In 1998, nearly one thousand Stanford graduate students staged a rally and camp-in protesting unaffordable campus housing options and financial insecurity. In the cold and rain of night, they pitched tents in the middle of Main Quad and covered them in signs that read, “Look Mom, no housing” and “Rent plus Ramen equals stipend.” Over 20 years later, the issues they raised continue to create significant hardship for many.
On Tuesday, the newly-formed Stanford chapter of the Young Democratic Socialists of America (YDSA) hosted Laura Hanna — co-founder of financial advocacy group the Debt Collective — in a teach-in discussion about tools for disputing student loans and other types of debt.
In its sixth meeting, the 20th Undergraduate Senate debated options for supporting affordable healthcare in Stanford and the surrounding area. ASSU President Shanta Katipamula ’19 also introduced a bill to confirm two nominees to the Constitutional Council.
During its final meeting of the summer on Wednesday, the Graduate Student Council (GSC) discussed graduate student funding transparency, stipends and other pertinent campus issues to bring up at a November town hall with Provost Persis Drell.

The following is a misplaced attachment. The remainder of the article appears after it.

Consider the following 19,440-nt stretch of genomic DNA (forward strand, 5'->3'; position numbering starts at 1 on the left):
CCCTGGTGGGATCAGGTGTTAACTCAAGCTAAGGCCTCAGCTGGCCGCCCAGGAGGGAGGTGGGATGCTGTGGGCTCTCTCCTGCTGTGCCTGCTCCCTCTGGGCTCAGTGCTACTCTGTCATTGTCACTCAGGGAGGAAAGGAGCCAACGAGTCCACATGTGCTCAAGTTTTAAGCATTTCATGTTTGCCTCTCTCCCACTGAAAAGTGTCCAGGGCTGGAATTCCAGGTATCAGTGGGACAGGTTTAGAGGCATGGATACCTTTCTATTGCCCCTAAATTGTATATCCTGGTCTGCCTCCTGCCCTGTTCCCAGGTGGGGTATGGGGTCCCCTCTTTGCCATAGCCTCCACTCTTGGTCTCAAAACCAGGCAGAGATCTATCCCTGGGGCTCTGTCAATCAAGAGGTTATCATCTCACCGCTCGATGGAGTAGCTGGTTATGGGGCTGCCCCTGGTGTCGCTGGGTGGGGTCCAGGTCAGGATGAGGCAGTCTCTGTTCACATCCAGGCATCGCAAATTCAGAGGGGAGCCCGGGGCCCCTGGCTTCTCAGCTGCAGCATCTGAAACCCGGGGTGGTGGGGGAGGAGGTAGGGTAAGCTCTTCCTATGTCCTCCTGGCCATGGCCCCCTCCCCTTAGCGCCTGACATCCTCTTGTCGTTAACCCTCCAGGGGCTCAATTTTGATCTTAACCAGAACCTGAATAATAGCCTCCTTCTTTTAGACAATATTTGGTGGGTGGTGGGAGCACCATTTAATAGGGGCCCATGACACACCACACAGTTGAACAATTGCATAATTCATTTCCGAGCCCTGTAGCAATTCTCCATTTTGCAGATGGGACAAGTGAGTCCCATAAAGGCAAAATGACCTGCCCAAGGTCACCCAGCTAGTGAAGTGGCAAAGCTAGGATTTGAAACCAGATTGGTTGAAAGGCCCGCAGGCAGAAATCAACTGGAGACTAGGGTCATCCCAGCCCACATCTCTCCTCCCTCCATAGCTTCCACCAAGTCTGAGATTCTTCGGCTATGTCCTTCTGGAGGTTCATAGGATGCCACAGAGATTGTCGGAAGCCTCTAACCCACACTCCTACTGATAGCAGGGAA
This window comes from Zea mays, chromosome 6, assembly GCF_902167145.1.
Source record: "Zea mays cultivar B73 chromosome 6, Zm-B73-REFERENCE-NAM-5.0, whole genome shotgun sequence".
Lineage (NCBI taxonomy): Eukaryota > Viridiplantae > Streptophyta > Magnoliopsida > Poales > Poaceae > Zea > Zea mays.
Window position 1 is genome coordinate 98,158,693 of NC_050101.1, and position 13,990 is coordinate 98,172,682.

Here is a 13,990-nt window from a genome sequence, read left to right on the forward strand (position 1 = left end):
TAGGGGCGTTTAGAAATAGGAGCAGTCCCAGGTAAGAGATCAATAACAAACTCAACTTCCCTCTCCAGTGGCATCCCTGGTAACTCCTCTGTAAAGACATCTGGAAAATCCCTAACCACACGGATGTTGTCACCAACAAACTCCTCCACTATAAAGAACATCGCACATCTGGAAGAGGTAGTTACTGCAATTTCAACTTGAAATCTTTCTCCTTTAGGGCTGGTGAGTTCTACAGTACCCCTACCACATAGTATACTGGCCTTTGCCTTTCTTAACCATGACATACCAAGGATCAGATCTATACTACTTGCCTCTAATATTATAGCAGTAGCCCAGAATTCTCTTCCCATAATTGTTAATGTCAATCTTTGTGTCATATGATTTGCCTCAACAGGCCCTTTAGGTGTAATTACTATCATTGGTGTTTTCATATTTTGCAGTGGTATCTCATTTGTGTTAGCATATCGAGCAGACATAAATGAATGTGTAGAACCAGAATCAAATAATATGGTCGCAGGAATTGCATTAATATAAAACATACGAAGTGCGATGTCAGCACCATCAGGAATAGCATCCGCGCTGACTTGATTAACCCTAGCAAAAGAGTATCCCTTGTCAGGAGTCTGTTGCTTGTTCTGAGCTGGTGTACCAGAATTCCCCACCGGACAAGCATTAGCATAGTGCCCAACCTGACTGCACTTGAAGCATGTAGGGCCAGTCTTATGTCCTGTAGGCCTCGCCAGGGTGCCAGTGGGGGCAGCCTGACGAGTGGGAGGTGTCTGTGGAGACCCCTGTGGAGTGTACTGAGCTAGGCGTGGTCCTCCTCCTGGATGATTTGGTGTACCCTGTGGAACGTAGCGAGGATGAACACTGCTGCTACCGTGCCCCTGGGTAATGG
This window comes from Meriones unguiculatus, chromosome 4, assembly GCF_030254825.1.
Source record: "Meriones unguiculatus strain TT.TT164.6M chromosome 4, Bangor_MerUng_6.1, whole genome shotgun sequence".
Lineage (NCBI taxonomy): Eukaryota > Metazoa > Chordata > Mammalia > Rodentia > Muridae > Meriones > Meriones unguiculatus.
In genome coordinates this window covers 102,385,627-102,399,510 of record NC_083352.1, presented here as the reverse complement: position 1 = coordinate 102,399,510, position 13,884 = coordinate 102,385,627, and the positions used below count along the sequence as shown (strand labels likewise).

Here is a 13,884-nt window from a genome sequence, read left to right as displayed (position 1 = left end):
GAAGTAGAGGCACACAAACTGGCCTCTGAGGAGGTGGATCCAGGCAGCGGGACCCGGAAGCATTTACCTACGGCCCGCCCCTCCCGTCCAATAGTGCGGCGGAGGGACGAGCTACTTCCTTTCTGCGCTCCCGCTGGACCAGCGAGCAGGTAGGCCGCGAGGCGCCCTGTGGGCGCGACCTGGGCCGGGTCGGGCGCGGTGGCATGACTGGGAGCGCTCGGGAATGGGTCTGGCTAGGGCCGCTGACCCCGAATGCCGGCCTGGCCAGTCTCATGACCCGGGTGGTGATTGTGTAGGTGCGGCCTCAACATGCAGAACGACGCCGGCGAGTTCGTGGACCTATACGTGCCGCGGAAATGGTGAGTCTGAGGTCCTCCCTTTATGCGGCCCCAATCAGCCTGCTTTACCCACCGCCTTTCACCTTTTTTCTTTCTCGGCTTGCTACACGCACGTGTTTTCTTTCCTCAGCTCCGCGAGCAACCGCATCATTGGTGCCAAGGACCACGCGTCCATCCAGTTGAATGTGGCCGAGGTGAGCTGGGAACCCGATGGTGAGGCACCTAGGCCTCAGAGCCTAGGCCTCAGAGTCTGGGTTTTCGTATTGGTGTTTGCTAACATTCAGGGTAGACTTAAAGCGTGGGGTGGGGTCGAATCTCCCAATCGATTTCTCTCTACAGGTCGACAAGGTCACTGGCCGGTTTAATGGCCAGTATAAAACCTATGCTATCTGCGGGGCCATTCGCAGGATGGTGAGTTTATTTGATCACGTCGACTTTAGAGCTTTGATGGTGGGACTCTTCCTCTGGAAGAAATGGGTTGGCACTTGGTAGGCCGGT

The latest increase in the cost of Cardinal Care — and the University’s refusal to delay a waiver deadline that would preclude students from using California’s new health insurance exchange to find cheaper insurance — was met with discontent among graduate and international students while also prompting efforts on their part to mitigate the burden.
To share information about this fluid and ambiguous situation, we have posted some Q&A’s on the Vaden Health Center website at http://vaden.stanford.edu, including more about ACA and Cardinal Care, the university-sponsored student health insurance plan.
Because the University’s Sept. 15 deadline for waiving Cardinal Care coverage requires students to opt out before Healthcare.gov allows us to shop around for alternative providers, Stanford students will have little to no choice but to accept Cardinal Care, and no opportunity to use PPACA to choose the best coverage plan for their individual needs. This means higher costs, higher deductibles and copays, and less choice.
Provost John Etchemendy Ph.D. ’82 will likely to set a new minimum salary for the 2013-14 academic year in late February.